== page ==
I don't know about successful coders, but I can speak for myself.

  • I don't have time to participate in all contests released in a month, so I have to put priorities.
  • I choose TopCoder as my first priority, because the 75 minutes format is a lot more comfortable than longer format, and because I would likely have to solve those problems anyway because of my job.
  • Second priority is Codeforces because it is has a very competitive userbase. Although it sort of bores me some times.
  • Why Codeforces and not Codechef? The Codechef format is not helpful. Spending 15 days on a contest would really kill me and leave me with no time for other things. The cook-offs sound ok, but they happen only once a month, and on Sundays, and at a very bad time of the day for me.

How should programmers place their hands on the keyboard in order to increase the typing speed

Uh? Unless you have serious difficulty typing at a decent pace, you shouldn't care that much about your typing speed. Other factors are more important, like thinking of the algorithm you need to code.

If you do lack typing skill (For example, you need to see the keyboard while you are typing), then there are good resources to learn typing out there in the web and practice makes best. typeracer offers both a place where you can practice typing competitively and the forum is a good entry point to the part of the internet that cares about typing speed and has tips/etc.

I learned to type in school around 18 years ago. They made do typing in typewriters, if you got something wrong, you had to restart over. Yeah.

Do you find skills you achieved during programming contests to be useful outside of them?

I personally wouldn't have learned C++ nearly as well as I had without programming contests. Programming contests give you a very good opportunity not just to code solutions to known problems. but to make mistakes when coding those solutions. Because the problems are well-defined, we can run your solutions against a fixed-tester and find a plethora of implementation bugs. Constantly. This will teach you about what things can fail, what pitfalls your language has. What sort of mistakes you are likely to make.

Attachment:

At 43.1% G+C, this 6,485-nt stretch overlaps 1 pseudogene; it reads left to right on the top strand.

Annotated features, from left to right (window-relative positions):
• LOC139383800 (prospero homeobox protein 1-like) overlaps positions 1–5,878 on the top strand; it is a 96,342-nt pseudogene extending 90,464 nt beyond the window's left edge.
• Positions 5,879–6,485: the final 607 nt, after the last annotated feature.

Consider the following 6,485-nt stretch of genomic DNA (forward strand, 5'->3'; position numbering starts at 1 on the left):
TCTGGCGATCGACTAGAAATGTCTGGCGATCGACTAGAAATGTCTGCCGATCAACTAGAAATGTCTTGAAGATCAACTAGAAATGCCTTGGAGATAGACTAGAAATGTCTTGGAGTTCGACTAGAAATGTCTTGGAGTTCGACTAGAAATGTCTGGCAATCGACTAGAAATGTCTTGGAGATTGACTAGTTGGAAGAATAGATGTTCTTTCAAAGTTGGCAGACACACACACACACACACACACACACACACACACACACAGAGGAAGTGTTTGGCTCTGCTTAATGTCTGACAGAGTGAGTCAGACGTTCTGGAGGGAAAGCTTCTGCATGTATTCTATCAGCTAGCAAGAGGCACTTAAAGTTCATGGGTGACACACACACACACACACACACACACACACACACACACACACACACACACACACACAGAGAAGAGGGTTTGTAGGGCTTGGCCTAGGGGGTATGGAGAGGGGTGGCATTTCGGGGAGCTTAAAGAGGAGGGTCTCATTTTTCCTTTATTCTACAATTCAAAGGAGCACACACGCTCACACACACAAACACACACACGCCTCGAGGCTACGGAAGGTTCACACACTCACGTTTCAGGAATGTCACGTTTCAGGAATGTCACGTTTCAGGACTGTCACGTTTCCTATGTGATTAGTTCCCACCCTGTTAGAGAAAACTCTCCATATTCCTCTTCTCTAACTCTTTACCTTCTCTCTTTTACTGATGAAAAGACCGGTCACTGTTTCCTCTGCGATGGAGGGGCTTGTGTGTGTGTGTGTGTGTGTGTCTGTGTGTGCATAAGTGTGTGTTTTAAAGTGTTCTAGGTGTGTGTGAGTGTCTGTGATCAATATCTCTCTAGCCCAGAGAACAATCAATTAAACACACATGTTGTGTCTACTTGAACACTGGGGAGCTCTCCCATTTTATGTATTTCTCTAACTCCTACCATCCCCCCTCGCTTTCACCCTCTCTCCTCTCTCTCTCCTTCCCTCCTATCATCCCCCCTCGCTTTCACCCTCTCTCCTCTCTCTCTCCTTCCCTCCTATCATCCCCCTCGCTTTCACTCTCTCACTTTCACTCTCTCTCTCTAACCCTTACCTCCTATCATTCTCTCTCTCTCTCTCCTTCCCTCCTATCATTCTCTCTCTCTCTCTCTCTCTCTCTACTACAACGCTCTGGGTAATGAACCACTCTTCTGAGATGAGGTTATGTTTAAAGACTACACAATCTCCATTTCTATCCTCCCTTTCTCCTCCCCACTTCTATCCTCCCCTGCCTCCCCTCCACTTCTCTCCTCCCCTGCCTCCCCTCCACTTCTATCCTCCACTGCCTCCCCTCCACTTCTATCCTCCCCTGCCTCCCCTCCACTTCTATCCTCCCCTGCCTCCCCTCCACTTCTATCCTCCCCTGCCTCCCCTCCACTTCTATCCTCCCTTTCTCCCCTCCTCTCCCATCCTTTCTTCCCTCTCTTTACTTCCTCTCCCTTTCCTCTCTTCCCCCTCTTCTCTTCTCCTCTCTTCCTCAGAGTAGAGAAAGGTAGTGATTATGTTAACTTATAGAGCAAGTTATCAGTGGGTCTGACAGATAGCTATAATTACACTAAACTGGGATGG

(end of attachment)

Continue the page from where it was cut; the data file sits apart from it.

Rant: My god, look at the answers to this question. Read this: Regarding the smug opposition to programming contests. Specially the anonymous guy who thinks adding a competitive layer to programming is to "prostitute" programming.

Programming contests are fun and that should be your first priority. There are, however, some nice skills you can learn through them. It is true that they are skills you can learn in other ways like making contributions to open source software, the demoscene, modding, making your own apps, building robots, etc*. To each their own, if you have more fun at competitive programming than in those areas, then programming contests are a good way for you to develop these skills. The trick to programming is to pick an area you are passionate about and develop your skills there. It is incredibly stupid to be afraid to pick areas of programming that do not have the approval from random people in question sites...

(*But of course not college! lol!. I am talking about skills that require creative coding ability, things college cannot really teach (sorry!) ) Speaking of college, while a good college should be better at teaching you CS theory, the programming contest world is probably a better place to learn CS theory than 99% of colleges.

What do you do when your code is not accepted but you don't find a test case that makes it fail?